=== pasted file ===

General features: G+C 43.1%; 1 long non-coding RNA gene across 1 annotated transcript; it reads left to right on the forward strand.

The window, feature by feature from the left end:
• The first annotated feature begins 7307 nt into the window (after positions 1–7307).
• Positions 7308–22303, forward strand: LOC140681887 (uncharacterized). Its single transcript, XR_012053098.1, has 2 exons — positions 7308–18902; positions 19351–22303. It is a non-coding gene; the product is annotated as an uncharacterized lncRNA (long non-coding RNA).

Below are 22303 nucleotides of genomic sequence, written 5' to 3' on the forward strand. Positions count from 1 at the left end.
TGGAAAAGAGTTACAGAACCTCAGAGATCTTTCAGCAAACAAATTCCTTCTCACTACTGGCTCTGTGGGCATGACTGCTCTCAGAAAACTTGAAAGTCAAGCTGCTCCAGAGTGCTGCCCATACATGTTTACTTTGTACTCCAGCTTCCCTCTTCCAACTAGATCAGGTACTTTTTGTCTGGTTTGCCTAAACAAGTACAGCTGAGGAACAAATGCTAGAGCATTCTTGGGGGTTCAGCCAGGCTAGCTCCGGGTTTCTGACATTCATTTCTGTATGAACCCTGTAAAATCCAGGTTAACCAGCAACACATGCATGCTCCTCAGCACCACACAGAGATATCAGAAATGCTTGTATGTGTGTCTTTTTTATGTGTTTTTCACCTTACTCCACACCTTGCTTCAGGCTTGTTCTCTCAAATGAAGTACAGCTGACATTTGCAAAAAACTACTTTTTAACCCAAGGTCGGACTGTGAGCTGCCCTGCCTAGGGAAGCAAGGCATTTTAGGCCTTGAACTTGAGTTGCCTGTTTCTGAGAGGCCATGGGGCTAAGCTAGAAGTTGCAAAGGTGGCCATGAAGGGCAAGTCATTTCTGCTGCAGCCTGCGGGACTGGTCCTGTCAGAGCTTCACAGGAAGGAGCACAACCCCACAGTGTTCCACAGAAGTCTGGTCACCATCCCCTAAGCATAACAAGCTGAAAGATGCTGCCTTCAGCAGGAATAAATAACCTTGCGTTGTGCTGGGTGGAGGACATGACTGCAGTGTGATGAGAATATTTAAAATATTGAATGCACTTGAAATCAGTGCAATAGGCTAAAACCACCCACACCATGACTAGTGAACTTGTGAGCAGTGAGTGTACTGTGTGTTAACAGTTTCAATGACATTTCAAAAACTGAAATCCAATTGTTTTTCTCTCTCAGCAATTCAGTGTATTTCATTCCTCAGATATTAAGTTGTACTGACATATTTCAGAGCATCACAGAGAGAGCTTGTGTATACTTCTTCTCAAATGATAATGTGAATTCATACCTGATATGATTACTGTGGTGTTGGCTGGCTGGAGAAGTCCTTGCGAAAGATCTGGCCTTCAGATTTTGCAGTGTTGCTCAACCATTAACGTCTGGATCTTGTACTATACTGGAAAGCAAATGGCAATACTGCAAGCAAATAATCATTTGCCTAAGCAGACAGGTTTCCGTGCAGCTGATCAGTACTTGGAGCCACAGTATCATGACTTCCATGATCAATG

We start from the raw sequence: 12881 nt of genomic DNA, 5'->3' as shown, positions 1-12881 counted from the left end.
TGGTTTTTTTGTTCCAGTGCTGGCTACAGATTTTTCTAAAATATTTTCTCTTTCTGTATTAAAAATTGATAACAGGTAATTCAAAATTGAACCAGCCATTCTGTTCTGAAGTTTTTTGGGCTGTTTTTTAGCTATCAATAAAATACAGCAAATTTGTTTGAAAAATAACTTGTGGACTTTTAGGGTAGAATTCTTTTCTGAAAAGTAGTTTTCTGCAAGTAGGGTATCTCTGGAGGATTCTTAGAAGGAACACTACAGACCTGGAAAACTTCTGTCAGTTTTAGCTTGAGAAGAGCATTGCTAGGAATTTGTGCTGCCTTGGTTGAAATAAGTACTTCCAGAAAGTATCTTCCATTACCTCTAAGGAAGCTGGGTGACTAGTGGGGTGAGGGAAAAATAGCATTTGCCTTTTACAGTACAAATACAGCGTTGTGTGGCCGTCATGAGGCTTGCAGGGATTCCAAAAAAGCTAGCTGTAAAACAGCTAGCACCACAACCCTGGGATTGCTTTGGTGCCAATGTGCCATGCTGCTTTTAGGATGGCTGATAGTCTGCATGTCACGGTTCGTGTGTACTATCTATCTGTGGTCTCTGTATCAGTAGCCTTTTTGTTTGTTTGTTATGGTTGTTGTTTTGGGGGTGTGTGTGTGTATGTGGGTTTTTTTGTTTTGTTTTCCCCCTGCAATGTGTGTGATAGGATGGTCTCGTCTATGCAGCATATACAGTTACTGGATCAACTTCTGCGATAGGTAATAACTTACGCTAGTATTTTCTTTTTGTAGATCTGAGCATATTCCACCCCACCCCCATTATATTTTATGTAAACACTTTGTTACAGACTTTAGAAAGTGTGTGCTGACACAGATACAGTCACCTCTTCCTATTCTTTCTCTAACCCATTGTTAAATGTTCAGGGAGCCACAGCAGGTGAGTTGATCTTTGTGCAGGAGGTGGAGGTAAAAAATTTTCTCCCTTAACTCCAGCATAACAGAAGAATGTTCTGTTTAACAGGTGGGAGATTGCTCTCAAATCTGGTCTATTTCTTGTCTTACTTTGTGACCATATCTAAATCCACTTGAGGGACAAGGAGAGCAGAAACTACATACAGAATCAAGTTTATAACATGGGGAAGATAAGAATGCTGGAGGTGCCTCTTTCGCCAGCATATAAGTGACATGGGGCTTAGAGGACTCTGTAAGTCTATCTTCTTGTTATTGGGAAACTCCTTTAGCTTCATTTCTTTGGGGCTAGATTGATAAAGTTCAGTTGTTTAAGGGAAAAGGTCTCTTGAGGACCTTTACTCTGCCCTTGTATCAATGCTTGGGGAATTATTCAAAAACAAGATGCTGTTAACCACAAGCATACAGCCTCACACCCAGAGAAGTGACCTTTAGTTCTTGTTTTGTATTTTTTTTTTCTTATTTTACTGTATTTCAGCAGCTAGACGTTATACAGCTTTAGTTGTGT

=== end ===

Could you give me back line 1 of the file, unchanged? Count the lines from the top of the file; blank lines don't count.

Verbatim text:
General features: G+C 43.1%; 1 long non-coding RNA gene across 1 annotated transcript; it reads left to right on the forward strand.